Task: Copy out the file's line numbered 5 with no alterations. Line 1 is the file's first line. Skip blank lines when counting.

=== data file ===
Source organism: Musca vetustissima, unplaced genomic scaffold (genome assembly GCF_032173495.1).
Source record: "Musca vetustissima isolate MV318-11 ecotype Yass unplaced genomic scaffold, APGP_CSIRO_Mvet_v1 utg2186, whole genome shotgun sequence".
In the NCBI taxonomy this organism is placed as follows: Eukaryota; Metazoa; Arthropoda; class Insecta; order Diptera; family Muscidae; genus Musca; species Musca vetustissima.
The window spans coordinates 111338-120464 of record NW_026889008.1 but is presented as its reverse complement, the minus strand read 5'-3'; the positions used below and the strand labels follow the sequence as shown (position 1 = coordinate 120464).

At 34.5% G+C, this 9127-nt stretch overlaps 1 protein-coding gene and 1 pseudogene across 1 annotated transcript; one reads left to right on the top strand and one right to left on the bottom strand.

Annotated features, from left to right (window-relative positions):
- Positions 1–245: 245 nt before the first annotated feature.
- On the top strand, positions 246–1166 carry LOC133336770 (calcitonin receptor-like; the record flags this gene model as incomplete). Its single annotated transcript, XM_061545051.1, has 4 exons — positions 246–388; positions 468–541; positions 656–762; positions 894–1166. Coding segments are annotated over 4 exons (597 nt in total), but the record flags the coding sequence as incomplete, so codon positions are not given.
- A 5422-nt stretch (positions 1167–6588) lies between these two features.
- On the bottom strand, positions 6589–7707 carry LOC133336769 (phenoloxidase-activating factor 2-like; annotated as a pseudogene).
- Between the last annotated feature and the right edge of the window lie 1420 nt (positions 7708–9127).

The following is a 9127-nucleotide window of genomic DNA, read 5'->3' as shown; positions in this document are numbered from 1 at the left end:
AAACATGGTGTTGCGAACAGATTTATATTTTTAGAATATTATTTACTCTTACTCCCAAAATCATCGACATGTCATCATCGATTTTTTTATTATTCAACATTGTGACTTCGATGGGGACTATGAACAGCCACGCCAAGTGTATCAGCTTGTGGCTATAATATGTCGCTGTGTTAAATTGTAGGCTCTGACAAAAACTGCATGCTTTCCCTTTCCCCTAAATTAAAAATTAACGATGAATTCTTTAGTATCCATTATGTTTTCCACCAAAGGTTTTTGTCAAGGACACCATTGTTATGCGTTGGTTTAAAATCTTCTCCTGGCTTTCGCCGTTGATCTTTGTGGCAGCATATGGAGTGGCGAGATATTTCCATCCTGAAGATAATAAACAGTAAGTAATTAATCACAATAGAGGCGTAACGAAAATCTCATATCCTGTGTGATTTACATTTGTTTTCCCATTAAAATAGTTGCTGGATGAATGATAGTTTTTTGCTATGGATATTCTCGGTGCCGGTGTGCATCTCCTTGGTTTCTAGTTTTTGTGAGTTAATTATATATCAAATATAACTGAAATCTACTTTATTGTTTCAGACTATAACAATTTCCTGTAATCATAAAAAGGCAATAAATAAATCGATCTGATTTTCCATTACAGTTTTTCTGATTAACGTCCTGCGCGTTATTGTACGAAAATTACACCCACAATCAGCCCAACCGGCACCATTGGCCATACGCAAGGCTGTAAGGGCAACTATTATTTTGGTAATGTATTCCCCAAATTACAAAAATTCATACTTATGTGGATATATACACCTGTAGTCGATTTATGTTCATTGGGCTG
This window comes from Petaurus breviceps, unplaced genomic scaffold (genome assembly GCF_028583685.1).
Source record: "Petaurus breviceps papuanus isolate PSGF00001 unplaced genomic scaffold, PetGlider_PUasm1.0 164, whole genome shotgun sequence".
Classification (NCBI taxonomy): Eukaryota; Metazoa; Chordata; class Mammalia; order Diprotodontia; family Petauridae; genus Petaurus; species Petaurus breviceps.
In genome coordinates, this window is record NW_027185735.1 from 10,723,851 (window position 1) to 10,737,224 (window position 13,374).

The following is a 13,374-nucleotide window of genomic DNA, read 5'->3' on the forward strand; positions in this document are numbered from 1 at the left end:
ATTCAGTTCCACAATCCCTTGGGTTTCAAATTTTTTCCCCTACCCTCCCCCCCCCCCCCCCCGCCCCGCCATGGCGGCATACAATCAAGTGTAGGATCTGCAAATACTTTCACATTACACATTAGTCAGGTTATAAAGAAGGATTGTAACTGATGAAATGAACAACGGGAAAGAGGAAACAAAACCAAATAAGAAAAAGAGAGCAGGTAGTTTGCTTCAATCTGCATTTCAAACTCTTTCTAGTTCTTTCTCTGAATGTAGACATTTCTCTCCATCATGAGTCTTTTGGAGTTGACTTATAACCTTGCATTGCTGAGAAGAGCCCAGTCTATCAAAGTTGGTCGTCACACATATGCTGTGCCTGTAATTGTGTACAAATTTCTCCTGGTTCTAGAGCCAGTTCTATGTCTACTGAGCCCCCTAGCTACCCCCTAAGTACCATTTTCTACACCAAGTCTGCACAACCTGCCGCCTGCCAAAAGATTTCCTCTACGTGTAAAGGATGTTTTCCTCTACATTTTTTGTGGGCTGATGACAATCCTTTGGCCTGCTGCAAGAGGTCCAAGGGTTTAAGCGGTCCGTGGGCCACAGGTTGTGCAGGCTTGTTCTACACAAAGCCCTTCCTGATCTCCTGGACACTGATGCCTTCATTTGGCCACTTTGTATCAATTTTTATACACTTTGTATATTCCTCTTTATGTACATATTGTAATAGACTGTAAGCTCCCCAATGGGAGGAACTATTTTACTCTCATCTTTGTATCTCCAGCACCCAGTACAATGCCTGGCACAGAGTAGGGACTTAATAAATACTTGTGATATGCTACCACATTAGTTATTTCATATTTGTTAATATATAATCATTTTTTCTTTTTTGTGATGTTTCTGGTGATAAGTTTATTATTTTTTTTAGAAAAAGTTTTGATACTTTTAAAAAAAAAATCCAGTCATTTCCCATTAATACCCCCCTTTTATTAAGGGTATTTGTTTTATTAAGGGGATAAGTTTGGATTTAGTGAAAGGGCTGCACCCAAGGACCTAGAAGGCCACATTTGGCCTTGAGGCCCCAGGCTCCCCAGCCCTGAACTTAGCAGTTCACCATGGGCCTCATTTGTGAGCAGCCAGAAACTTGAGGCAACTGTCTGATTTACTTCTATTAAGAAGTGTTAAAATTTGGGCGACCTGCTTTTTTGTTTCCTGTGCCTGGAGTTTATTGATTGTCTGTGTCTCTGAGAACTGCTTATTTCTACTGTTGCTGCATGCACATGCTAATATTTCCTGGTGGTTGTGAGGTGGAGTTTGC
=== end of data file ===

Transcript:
At 34.5% G+C, this 9127-nt stretch overlaps 1 protein-coding gene and 1 pseudogene across 1 annotated transcript; one reads left to right on the top strand and one right to left on the bottom strand.